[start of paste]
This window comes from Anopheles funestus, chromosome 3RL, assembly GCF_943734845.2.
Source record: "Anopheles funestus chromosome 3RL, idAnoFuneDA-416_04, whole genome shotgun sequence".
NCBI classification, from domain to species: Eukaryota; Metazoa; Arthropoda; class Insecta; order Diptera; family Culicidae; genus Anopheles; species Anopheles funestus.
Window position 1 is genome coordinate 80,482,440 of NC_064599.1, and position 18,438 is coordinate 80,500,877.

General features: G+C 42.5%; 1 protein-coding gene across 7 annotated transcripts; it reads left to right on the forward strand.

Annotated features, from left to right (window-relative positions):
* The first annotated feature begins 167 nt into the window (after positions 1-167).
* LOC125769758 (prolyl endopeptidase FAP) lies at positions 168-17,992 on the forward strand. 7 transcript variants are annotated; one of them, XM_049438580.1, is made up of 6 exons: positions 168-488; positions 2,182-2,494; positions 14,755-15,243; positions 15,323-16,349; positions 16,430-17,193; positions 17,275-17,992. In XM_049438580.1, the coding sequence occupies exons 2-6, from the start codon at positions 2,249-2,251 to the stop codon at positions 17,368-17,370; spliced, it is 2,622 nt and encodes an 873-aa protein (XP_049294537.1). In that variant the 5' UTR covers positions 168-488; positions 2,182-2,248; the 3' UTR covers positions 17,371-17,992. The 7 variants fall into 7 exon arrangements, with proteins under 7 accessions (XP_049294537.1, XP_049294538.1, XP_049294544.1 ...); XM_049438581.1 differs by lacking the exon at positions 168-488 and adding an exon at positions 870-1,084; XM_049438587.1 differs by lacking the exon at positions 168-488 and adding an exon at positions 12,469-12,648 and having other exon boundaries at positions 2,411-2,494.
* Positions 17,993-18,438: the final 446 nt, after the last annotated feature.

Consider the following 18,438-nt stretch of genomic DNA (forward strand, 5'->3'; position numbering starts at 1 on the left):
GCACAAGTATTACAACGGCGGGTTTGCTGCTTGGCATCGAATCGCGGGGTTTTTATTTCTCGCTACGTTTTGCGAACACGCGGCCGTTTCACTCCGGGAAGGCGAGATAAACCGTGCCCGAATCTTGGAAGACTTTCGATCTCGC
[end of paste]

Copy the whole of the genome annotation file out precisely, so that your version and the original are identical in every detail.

This window comes from Anopheles funestus, chromosome 3RL, assembly GCF_943734845.2.
Source record: "Anopheles funestus chromosome 3RL, idAnoFuneDA-416_04, whole genome shotgun sequence".
NCBI classification, from domain to species: Eukaryota; Metazoa; Arthropoda; class Insecta; order Diptera; family Culicidae; genus Anopheles; species Anopheles funestus.
Window position 1 is genome coordinate 80,482,440 of NC_064599.1, and position 18,438 is coordinate 80,500,877.

General features: G+C 42.5%; 1 protein-coding gene across 7 annotated transcripts; it reads left to right on the forward strand.

Annotated features, from left to right (window-relative positions):
* The first annotated feature begins 167 nt into the window (after positions 1-167).
* LOC125769758 (prolyl endopeptidase FAP) lies at positions 168-17,992 on the forward strand. 7 transcript variants are annotated; one of them, XM_049438580.1, is made up of 6 exons: positions 168-488; positions 2,182-2,494; positions 14,755-15,243; positions 15,323-16,349; positions 16,430-17,193; positions 17,275-17,992. In XM_049438580.1, the coding sequence occupies exons 2-6, from the start codon at positions 2,249-2,251 to the stop codon at positions 17,368-17,370; spliced, it is 2,622 nt and encodes an 873-aa protein (XP_049294537.1). In that variant the 5' UTR covers positions 168-488; positions 2,182-2,248; the 3' UTR covers positions 17,371-17,992. The 7 variants fall into 7 exon arrangements, with proteins under 7 accessions (XP_049294537.1, XP_049294538.1, XP_049294544.1 ...); XM_049438581.1 differs by lacking the exon at positions 168-488 and adding an exon at positions 870-1,084; XM_049438587.1 differs by lacking the exon at positions 168-488 and adding an exon at positions 12,469-12,648 and having other exon boundaries at positions 2,411-2,494.
* Positions 17,993-18,438: the final 446 nt, after the last annotated feature.

Consider the following 18,438-nt stretch of genomic DNA (forward strand, 5'->3'; position numbering starts at 1 on the left):
GCACAAGTATTACAACGGCGGGTTTGCTGCTTGGCATCGAATCGCGGGGTTTTTATTTCTCGCTACGTTTTGCGAACACGCGGCCGTTTCACTCCGGGAAGGCGAGATAAACCGTGCCCGAATCTTGGAAGACTTTCGATCTCGC